Even when there are no real emergencies, our emotions can make our bodies act like there is a huge emergency. This is because the brain controls both emotions and stress hormones. If your brain thinks something terrible is happening, your body will react as if it really is! Even a little bit of stress that never seems to go away can confuse the body. It makes the body work harder to prepare for an emergency that may not really be there.

A tiger running at you is a real crisis. If you believe a mild stress (like a math test) is an emergency, you will not be able to study. Your body will be preparing to deal with a real tiger. You won’t be able to concentrate on anything but escaping. The trick is to figure out when something really is an emergency and when your emotions are only acting as if it is one.

How Do People Deal With Stress?

Nobody can avoid all stress, but you can learn ways to deal with it. When you’re stressed, it is normal to want to feel better. Some ways to deal with problems might make you feel better for a little while, but can make stress much worse later. Think about some of the ways people might deal with stress that can really mess them up.

These harmful choices might feel good for a couple of minutes, but they can be dangerous. They end up messing up your life, and then you end up a lot more stressed. They’re especially dangerous if they are the only way you manage stress. This is one of the ways addictions start.

There are many healthy ways of dealing with stress. They are safe, help you feel better, and end up making you happy.

Tackling the Problem

Point 1: Figure out what the problem is and make it manageable.

Two ideas can help you manage a lot of work.

  1. Break the work into small pieces. Then just do one small piece at a time, rather than look at the whole huge mess. As you finish each piece, the work becomes less overwhelming.
  2. Make lists of what you need to do. This will help you sleep because your head won’t spin with worry about whether you can do everything. At the end of the day, you will have less to worry about as you check off the things you have finished. You will look at the same huge amount of homework and say to yourself, “I can do this!”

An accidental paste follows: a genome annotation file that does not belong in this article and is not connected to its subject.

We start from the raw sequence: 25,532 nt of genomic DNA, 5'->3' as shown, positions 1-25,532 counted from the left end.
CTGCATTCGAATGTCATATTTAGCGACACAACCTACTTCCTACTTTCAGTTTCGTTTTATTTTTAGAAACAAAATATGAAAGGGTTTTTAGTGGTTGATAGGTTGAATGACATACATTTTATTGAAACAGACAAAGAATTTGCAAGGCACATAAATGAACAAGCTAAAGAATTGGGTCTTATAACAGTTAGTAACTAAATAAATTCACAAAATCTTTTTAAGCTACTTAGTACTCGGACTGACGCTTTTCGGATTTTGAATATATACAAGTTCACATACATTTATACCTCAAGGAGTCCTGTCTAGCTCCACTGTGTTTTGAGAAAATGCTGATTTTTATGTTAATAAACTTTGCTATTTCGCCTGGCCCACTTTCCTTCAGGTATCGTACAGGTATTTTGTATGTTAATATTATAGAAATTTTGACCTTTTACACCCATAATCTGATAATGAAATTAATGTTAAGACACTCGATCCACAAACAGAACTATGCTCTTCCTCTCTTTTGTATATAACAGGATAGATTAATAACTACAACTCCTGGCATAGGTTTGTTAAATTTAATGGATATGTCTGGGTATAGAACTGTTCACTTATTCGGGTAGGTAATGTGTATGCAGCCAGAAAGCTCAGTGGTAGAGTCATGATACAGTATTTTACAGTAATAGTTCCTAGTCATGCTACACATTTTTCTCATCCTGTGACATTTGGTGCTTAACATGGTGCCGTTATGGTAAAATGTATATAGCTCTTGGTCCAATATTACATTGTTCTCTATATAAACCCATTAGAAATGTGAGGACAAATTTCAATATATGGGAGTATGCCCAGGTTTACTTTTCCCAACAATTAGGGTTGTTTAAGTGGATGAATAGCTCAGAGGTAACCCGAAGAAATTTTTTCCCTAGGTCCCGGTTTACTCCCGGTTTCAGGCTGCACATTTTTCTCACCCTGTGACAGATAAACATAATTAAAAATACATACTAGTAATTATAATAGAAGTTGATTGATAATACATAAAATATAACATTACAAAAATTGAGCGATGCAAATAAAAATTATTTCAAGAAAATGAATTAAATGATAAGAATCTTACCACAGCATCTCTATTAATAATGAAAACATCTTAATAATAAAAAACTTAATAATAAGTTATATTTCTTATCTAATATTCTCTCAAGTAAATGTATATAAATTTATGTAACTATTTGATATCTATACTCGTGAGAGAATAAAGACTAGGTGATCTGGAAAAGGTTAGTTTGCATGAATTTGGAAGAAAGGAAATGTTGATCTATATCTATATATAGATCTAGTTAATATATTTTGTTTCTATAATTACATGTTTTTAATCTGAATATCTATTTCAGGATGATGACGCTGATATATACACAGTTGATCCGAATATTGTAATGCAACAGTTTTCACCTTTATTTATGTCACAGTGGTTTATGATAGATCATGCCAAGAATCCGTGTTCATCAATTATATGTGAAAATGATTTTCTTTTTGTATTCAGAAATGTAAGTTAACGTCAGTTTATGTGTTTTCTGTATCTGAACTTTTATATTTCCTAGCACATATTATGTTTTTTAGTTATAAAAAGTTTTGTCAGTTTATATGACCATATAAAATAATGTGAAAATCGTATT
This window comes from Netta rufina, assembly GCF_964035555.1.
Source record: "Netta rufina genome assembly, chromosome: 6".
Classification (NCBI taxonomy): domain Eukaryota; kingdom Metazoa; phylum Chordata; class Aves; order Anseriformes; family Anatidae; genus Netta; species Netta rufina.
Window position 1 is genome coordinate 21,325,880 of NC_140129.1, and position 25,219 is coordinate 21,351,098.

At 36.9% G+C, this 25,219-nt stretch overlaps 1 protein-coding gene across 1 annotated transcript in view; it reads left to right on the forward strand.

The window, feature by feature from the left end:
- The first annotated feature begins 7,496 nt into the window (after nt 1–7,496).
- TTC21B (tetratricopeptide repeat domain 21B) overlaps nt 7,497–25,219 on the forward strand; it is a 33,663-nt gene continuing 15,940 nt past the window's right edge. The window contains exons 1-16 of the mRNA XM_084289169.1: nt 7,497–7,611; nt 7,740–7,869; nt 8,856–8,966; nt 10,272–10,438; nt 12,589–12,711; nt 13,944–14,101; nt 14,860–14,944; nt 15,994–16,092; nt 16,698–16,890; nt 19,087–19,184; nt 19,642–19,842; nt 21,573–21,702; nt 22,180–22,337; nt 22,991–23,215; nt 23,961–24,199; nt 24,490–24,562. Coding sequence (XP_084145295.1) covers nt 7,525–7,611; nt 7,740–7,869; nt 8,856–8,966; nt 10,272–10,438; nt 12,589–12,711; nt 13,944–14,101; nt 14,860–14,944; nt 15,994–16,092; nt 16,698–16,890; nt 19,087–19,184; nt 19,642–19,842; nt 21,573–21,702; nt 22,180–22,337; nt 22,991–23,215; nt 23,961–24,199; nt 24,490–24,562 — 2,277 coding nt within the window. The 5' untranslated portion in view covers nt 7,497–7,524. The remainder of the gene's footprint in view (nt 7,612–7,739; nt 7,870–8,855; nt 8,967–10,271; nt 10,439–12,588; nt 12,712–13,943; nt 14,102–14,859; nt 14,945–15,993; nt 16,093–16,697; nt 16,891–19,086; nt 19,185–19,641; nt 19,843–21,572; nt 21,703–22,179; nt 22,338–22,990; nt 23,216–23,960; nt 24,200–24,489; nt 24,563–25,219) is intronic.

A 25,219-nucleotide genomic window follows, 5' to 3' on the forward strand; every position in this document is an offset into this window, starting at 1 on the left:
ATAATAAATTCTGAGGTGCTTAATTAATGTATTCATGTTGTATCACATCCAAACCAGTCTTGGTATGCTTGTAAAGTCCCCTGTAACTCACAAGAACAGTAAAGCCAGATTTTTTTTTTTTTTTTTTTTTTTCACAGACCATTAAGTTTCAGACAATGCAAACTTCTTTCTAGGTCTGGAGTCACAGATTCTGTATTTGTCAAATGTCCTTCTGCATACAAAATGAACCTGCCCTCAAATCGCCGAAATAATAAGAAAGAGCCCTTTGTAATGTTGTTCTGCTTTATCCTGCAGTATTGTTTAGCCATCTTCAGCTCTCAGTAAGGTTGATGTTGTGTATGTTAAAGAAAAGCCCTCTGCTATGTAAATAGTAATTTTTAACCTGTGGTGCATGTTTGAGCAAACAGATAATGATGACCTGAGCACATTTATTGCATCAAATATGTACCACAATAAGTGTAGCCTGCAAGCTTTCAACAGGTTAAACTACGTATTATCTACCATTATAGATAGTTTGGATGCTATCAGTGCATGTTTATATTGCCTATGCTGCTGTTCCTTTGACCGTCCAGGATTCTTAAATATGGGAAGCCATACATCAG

Point 2: Avoid things that bring you down.

Sometimes we know exactly when we are headed for trouble. Avoiding trouble from a distance is easier than avoiding it up close. You know the people who might be a bad influence on you. You know the places where you’re likely to get in trouble. You know the things that upset you. Choose not to be around those people, places, and things that mess you up.

Point 3: Let some things go.

It's important to try to fix problems, but sometimes there's nothing you can do to change a situation. For example, you can't change the weather, so don't waste your energy worrying about it. You can't change the fact that teachers must give tests, so start studying instead of complaining about how unfair they are. You can't control what admissions committees do behind closed doors, so after you've sent in your applications, just let it go. People who waste their energy worrying about things they can't change don't have enough energy left over to fix the things they can.

When to Turn for Help

Even if you are great at dealing with problems, there may be times when stress feels like it is getting to you. You are not alone. This does not mean you are crazy and or a failure. Strong people turn to others for support when they have too much to handle. It’s OK to turn to wise friends for advice, but it is also important to turn to your parents or another adult to help you. You deserve to feel good.http://www.aap.org/stress/CB0043.jpg

The following signs suggest that you should seek some extra guidance:

Remember that one of the best ways to be happy and successful is to manage stress well. You can do it!

Excerpted with permission from "A Parent’s Guide to Building Resilience in Children and Teens: Giving Your Child Roots and Wings." Copyright © 2006 Kenneth R. Ginsburg, MD, MS Ed, FAAP, and Martha M. Jablow. Published by the American Academy of Pediatrics. All rights reserved.